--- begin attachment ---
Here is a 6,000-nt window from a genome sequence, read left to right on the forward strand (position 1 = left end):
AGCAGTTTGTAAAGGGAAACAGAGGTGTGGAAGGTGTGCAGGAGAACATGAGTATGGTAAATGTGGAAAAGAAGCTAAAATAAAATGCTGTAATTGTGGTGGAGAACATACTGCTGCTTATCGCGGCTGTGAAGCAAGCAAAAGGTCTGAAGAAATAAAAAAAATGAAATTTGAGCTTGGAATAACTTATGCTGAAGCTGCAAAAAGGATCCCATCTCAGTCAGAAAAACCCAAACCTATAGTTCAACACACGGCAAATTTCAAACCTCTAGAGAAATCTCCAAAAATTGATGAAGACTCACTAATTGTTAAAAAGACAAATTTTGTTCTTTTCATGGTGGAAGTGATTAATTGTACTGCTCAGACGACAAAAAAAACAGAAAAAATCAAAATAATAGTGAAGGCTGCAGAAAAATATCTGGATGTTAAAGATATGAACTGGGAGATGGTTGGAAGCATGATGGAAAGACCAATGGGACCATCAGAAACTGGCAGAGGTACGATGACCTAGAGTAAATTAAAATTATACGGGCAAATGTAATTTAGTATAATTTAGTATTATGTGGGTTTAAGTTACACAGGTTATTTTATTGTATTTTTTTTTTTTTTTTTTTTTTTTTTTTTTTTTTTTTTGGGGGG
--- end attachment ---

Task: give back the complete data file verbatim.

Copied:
Here is a 6,000-nt window from a genome sequence, read left to right on the forward strand (position 1 = left end):
AGCAGTTTGTAAAGGGAAACAGAGGTGTGGAAGGTGTGCAGGAGAACATGAGTATGGTAAATGTGGAAAAGAAGCTAAAATAAAATGCTGTAATTGTGGTGGAGAACATACTGCTGCTTATCGCGGCTGTGAAGCAAGCAAAAGGTCTGAAGAAATAAAAAAAATGAAATTTGAGCTTGGAATAACTTATGCTGAAGCTGCAAAAAGGATCCCATCTCAGTCAGAAAAACCCAAACCTATAGTTCAACACACGGCAAATTTCAAACCTCTAGAGAAATCTCCAAAAATTGATGAAGACTCACTAATTGTTAAAAAGACAAATTTTGTTCTTTTCATGGTGGAAGTGATTAATTGTACTGCTCAGACGACAAAAAAAACAGAAAAAATCAAAATAATAGTGAAGGCTGCAGAAAAATATCTGGATGTTAAAGATATGAACTGGGAGATGGTTGGAAGCATGATGGAAAGACCAATGGGACCATCAGAAACTGGCAGAGGTACGATGACCTAGAGTAAATTAAAATTATACGGGCAAATGTAATTTAGTATAATTTAGTATTATGTGGGTTTAAGTTACACAGGTTATTTTATTGTATTTTTTTTTTTTTTTTTTTTTTTTTTTTTTTTTTTTTTGGGGGG